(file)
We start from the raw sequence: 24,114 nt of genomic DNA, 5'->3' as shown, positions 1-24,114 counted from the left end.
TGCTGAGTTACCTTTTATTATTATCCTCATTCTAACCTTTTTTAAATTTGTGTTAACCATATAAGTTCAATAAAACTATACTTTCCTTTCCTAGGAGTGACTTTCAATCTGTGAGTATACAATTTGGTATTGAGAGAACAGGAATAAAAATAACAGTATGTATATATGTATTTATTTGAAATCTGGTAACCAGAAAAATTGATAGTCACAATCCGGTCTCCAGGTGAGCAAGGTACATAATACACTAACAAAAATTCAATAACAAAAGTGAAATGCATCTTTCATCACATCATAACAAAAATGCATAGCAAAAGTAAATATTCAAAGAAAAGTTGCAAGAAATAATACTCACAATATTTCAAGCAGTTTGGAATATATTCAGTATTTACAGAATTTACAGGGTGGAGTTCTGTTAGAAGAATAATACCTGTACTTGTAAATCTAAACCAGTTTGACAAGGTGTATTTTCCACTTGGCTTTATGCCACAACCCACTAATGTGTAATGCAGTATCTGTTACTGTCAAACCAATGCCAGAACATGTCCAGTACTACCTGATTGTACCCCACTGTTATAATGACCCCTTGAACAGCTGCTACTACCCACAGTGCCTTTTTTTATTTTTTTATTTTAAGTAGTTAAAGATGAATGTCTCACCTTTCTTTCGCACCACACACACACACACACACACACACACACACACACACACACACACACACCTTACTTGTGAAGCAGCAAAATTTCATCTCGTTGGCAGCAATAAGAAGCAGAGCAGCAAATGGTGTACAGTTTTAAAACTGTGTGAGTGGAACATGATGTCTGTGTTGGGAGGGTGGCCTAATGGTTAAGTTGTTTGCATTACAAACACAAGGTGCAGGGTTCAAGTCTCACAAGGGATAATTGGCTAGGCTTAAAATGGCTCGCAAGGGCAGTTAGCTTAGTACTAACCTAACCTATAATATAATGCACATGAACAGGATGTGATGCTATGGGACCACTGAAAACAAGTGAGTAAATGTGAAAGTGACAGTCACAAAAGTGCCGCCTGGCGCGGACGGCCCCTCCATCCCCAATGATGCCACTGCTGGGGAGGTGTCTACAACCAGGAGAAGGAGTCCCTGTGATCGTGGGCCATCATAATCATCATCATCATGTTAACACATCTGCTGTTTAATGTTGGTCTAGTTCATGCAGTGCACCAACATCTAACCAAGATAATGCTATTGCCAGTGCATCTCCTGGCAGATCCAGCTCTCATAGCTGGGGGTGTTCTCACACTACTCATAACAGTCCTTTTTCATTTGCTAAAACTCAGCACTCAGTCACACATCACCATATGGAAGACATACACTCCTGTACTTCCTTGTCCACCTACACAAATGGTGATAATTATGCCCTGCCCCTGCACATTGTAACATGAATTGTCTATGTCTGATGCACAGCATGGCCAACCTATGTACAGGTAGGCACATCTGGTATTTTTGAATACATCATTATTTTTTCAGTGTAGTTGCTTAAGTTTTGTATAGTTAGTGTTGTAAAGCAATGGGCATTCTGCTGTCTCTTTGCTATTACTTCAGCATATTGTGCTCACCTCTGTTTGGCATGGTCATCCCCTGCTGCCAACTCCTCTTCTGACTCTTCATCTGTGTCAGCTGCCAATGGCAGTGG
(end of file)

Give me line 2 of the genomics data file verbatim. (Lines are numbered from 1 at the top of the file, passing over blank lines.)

TGCTGAGTTACCTTTTATTATTATCCTCATTCTAACCTTTTTTAAATTTGTGTTAACCATATAAGTTCAATAAAACTATACTTTCCTTTCCTAGGAGTGACTTTCAATCTGTGAGTATACAATTTGGTATTGAGAGAACAGGAATAAAAATAACAGTATGTATATATGTATTTATTTGAAATCTGGTAACCAGAAAAATTGATAGTCACAATCCGGTCTCCAGGTGAGCAAGGTACATAATACACTAACAAAAATTCAATAACAAAAGTGAAATGCATCTTTCATCACATCATAACAAAAATGCATAGCAAAAGTAAATATTCAAAGAAAAGTTGCAAGAAATAATACTCACAATATTTCAAGCAGTTTGGAATATATTCAGTATTTACAGAATTTACAGGGTGGAGTTCTGTTAGAAGAATAATACCTGTACTTGTAAATCTAAACCAGTTTGACAAGGTGTATTTTCCACTTGGCTTTATGCCACAACCCACTAATGTGTAATGCAGTATCTGTTACTGTCAAACCAATGCCAGAACATGTCCAGTACTACCTGATTGTACCCCACTGTTATAATGACCCCTTGAACAGCTGCTACTACCCACAGTGCCTTTTTTTATTTTTTTATTTTAAGTAGTTAAAGATGAATGTCTCACCTTTCTTTCGCACCACACACACACACACACACACACACACACACACACACACACACACACACCTTACTTGTGAAGCAGCAAAATTTCATCTCGTTGGCAGCAATAAGAAGCAGAGCAGCAAATGGTGTACAGTTTTAAAACTGTGTGAGTGGAACATGATGTCTGTGTTGGGAGGGTGGCCTAATGGTTAAGTTGTTTGCATTACAAACACAAGGTGCAGGGTTCAAGTCTCACAAGGGATAATTGGCTAGGCTTAAAATGGCTCGCAAGGGCAGTTAGCTTAGTACTAACCTAACCTATAATATAATGCACATGAACAGGATGTGATGCTATGGGACCACTGAAAACAAGTGAGTAAATGTGAAAGTGACAGTCACAAAAGTGCCGCCTGGCGCGGACGGCCCCTCCATCCCCAATGATGCCACTGCTGGGGAGGTGTCTACAACCAGGAGAAGGAGTCCCTGTGATCGTGGGCCATCATAATCATCATCATCATGTTAACACATCTGCTGTTTAATGTTGGTCTAGTTCATGCAGTGCACCAACATCTAACCAAGATAATGCTATTGCCAGTGCATCTCCTGGCAGATCCAGCTCTCATAGCTGGGGGTGTTCTCACACTACTCATAACAGTCCTTTTTCATTTGCTAAAACTCAGCACTCAGTCACACATCACCATATGGAAGACATACACTCCTGTACTTCCTTGTCCACCTACACAAATGGTGATAATTATGCCCTGCCCCTGCACATTGTAACATGAATTGTCTATGTCTGATGCACAGCATGGCCAACCTATGTACAGGTAGGCACATCTGGTATTTTTGAATACATCATTATTTTTTCAGTGTAGTTGCTTAAGTTTTGTATAGTTAGTGTTGTAAAGCAATGGGCATTCTGCTGTCTCTTTGCTATTACTTCAGCATATTGTGCTCACCTCTGTTTGGCATGGTCATCCCCTGCTGCCAACTCCTCTTCTGACTCTTCATCTGTGTCAGCTGCCAATGGCAGTGG